Written by: Amber Stone, CPA
Over the last month, clubs have been consumed with loan and grant applications, worst-case budgeting scenarios and trying to follow the daily legislative updates. As clubs settle into their new “normal,” they are left with a lot of uncertainty and the stress that comes with it. One thing we know for certain is that sooner or later, the pandemic will end and the club will get back to full operations. Clubs may only have a few days’ notice that they can reopen and there is a lot to consider before then — so having a solid plan for each area of the club is essential.
Clubs can expect some level of social distancing upon reopening, whether it is required by law or encouraged to help members feel comfortable. Some activities, such as summer camps and large banquets, may need to be delayed beyond the initial reopening to adhere to social distancing. Clubs should begin considering how and when these policies will be communicated to members and guests. One great option is to continue using the electronic and virtual communications practices that were implemented as a result of COVID-19.
The club will also want to be transparent about its continued sanitation practices throughout the entire club. This applies to areas such as the kitchen and locker rooms, but also needs to include commonly overlooked spaces such as the card room, library, golf carts and so on. Cleaning supplies are still in high demand, so be sure to place orders well in advance.
Clubs have unfortunately had to lay off or furlough much of the workforce, and it is important to keep a line of communication open to determine how many of those employees will be returning to the club. Some employees may want to return but need flexibility or more time off before returning due to school closures and caring for family members. Employees may need to be brought back in small groups, or even on alternate days of the week, to comply with both government and club-imposed social distancing measures. Additionally, informing employees of their status and schedule as soon as possible goes a long way in maintaining a good relationship.
Inventory levels have dropped significantly based on demand and suppliers have subsequently cut back on deliveries and availability. The club will need to plan ahead to determine the appropriate inventory levels and any purchasing delays prior to reopening. At the same time, the club should evaluate the physical layouts of dining areas in relation to social distancing. Members might be hesitant to come to a crowded restaurant. Outdoor dining spaces can help with social distancing and also feel more open, which may comfort members.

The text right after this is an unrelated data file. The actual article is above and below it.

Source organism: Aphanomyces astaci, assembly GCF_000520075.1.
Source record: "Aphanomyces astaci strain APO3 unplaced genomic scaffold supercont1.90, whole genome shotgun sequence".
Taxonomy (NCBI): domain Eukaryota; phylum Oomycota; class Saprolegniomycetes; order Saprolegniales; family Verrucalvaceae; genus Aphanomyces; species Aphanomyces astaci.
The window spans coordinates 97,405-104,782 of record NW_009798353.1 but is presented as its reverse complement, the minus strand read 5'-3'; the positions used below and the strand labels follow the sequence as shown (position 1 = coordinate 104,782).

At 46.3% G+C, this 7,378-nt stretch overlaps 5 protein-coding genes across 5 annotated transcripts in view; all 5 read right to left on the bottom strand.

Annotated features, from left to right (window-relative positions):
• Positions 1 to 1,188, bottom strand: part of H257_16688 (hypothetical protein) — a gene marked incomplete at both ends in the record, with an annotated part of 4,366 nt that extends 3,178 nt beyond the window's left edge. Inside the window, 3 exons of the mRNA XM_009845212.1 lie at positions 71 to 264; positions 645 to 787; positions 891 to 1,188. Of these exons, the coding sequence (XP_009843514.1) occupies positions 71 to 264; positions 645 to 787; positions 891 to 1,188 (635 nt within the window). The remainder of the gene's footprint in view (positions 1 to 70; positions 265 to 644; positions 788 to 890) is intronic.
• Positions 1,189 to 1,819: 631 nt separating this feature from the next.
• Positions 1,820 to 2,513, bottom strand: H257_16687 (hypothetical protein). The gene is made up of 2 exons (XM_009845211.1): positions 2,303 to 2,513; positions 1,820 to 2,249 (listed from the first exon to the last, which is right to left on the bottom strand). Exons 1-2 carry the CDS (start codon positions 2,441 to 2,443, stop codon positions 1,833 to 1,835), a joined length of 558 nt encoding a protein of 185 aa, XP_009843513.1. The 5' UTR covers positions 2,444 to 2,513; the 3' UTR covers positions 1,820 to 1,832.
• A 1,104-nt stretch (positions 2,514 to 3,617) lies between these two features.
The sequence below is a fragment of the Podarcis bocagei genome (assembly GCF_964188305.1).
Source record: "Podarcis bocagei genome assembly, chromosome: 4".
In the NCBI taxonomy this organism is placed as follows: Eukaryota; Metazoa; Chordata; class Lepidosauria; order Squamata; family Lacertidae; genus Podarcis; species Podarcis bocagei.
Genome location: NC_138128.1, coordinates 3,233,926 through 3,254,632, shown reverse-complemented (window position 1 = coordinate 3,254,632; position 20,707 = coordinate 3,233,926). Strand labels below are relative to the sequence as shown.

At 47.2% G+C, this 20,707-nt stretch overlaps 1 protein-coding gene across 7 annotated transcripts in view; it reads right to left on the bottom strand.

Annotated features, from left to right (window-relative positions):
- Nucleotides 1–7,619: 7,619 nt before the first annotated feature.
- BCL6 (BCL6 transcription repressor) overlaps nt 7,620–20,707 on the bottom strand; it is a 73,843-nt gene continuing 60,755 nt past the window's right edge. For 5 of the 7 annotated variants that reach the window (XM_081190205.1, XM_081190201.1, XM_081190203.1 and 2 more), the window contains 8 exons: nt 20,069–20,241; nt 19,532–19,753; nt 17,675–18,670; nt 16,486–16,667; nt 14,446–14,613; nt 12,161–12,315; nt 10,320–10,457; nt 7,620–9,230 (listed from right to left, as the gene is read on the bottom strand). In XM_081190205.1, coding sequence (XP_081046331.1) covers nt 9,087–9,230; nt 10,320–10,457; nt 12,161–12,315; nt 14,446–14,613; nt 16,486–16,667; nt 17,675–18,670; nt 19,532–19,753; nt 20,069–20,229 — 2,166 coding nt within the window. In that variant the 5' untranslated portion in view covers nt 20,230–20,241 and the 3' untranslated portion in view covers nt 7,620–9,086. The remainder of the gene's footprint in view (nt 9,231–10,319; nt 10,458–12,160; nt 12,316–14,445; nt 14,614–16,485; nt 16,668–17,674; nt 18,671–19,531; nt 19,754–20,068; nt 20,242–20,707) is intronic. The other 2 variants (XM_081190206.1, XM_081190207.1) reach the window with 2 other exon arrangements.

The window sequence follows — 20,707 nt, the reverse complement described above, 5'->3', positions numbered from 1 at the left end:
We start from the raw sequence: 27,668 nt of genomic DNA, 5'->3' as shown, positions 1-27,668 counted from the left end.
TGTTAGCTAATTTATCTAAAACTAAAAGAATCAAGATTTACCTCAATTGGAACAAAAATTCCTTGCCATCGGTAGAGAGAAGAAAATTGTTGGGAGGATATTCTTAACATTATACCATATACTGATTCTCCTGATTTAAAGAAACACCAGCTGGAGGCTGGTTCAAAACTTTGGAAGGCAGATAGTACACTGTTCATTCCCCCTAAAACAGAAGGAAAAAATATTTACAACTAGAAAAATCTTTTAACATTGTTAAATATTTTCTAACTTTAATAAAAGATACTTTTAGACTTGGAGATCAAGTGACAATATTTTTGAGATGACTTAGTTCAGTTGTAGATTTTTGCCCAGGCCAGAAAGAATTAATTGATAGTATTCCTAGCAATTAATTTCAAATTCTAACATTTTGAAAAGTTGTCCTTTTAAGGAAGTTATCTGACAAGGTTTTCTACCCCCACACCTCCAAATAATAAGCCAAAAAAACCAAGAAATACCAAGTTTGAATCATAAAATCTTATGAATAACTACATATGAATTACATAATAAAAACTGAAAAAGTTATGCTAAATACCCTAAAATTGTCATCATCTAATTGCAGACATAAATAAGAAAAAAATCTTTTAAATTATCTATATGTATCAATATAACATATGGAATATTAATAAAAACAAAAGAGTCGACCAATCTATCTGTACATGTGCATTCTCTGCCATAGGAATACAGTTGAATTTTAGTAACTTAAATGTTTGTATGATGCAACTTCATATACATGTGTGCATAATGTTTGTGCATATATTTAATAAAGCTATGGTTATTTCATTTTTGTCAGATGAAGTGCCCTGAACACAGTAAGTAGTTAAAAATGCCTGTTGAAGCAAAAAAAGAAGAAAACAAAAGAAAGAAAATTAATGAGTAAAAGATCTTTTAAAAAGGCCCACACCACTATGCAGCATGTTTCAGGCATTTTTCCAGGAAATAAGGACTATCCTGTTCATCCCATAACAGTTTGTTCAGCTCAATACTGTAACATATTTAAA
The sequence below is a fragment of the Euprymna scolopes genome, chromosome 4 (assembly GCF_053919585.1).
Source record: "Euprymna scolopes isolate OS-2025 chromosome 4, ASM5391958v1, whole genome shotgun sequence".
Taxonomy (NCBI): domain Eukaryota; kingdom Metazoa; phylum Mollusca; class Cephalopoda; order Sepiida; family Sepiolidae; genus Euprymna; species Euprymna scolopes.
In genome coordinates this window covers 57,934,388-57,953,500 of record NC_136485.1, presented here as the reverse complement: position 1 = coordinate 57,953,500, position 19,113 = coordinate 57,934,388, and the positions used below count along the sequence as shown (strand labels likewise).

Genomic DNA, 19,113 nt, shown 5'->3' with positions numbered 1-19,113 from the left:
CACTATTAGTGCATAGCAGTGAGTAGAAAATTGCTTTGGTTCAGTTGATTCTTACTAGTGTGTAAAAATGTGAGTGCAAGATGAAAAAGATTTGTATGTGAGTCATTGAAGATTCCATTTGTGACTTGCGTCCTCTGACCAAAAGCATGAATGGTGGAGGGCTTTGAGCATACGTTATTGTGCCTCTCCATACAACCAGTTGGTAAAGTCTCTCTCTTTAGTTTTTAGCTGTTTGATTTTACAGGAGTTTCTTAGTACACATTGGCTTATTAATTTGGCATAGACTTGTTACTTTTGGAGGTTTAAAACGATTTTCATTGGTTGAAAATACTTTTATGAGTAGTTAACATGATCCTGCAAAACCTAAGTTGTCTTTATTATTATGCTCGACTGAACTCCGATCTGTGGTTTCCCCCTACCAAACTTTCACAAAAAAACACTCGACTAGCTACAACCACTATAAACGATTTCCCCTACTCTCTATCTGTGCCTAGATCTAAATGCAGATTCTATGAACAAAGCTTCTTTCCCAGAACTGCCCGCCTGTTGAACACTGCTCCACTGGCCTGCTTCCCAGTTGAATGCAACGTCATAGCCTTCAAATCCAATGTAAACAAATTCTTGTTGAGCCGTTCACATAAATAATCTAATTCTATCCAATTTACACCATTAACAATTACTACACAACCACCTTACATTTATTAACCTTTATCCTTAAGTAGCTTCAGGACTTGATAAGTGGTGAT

Carry-out has seen a sharp increase as a result of COVID-19. For non-profit clubs, this is considered a non-traditional activity which can impact your non-profit status. However, during the pandemic the general consensus among industry experts has been that the IRS will likely turn a blind eye to take-out services since the club is providing an essential service. Once the club is permitted to reopen, it is imperative for carry-out and other non-traditional activities to return to a “de minimis” amount as required by the IRS. This may make some members unhappy, but the club could be exposing itself if it continues to offer this service.
Some states are still allowing golf course access, while others have been required to close entirely. Either way, the greens are not being maintained at their standard levels right now. The club will need to determine how many days are needed to get the course ready, and if all of the holes will be reopened at once. The driving range and golf simulator areas may need to be evaluated separately. Fortunately, golf courses easily allow for social distancing but traffic in the pro shop may need to be monitored or limited. There may also be a preference or requirement for one person per golf cart.
The same thought process used above can be applied to any area of club operations by thinking about what will make members comfortable and excited to come back to the club, as well as which resources are necessary for the club to fulfill those expectations. Clubs have really stepped outside of the box to come up with fresh and innovative ways to stay connected to members while the club is closed.
Continuing to brainstorm and encouraging creativity will lead to a successful reopening and increased member satisfaction in the future.
Amber Stone, CPA works in public accounting providing attestation, tax and consulting services to private clubs. She is vice president of the HFTP Maryland Chapter and a member of the HFTP Young Professionals Advisory Council.